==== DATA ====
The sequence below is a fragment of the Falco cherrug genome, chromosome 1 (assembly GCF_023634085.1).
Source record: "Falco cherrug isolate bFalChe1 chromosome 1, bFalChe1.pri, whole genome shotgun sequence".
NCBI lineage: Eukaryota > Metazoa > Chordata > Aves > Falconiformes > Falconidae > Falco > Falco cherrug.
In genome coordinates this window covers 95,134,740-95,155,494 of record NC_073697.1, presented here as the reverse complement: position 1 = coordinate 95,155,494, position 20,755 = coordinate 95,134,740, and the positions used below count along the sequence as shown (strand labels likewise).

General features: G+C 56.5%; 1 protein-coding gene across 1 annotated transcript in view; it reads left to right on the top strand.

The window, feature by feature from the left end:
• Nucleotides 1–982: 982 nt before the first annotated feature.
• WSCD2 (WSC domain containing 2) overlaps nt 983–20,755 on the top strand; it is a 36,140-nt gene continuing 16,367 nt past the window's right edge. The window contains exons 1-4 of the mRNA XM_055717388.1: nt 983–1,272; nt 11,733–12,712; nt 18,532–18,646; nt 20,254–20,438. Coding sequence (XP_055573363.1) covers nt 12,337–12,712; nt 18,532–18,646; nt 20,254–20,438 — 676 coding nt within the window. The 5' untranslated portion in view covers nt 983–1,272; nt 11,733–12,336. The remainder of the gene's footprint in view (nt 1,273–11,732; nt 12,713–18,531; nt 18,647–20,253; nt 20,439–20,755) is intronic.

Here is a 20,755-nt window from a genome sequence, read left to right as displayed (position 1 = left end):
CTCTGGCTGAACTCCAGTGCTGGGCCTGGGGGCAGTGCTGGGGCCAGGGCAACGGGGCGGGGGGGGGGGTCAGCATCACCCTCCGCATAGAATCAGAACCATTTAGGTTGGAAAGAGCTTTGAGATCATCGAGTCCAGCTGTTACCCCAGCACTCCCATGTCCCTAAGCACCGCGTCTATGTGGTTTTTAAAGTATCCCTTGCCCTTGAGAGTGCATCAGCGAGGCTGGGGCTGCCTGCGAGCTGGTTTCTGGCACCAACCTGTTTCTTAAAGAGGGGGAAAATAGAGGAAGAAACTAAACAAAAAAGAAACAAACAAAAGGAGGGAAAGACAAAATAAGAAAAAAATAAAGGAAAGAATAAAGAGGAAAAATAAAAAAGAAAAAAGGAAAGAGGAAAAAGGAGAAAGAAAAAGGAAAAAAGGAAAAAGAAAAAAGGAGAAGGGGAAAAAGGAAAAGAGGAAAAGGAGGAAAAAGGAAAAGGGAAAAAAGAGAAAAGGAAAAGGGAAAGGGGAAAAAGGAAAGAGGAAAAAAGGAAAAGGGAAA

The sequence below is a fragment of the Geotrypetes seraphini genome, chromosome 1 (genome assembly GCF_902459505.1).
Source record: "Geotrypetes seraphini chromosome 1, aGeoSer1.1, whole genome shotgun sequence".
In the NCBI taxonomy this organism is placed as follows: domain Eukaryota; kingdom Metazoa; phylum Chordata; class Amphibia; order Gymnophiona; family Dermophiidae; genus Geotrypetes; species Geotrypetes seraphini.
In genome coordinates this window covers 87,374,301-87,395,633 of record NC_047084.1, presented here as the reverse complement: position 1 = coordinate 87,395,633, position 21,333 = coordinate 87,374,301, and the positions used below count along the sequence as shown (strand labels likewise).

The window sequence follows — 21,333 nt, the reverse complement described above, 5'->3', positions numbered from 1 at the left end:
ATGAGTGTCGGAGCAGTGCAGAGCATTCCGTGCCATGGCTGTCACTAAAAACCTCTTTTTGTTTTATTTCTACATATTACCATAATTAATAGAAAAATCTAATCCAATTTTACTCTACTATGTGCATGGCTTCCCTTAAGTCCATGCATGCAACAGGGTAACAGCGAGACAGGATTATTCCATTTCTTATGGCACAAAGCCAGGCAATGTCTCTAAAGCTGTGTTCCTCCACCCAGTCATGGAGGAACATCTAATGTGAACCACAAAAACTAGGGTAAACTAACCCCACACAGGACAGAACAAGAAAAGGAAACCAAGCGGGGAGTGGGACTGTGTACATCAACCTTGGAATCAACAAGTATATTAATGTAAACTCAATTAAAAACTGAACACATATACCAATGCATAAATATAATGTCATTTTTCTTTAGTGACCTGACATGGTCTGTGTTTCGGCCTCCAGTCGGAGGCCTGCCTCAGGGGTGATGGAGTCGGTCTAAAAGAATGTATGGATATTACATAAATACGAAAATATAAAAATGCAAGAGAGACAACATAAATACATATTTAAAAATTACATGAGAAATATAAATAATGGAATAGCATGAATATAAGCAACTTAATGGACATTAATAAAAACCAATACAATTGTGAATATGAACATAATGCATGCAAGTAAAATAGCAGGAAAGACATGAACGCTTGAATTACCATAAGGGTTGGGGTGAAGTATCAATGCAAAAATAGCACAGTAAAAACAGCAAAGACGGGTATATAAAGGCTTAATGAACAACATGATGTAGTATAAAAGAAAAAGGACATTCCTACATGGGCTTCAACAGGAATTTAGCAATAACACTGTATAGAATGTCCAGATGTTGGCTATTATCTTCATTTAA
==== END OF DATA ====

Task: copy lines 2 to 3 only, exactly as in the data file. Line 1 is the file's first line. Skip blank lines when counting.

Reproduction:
Source record: "Falco cherrug isolate bFalChe1 chromosome 1, bFalChe1.pri, whole genome shotgun sequence".
NCBI lineage: Eukaryota > Metazoa > Chordata > Aves > Falconiformes > Falconidae > Falco > Falco cherrug.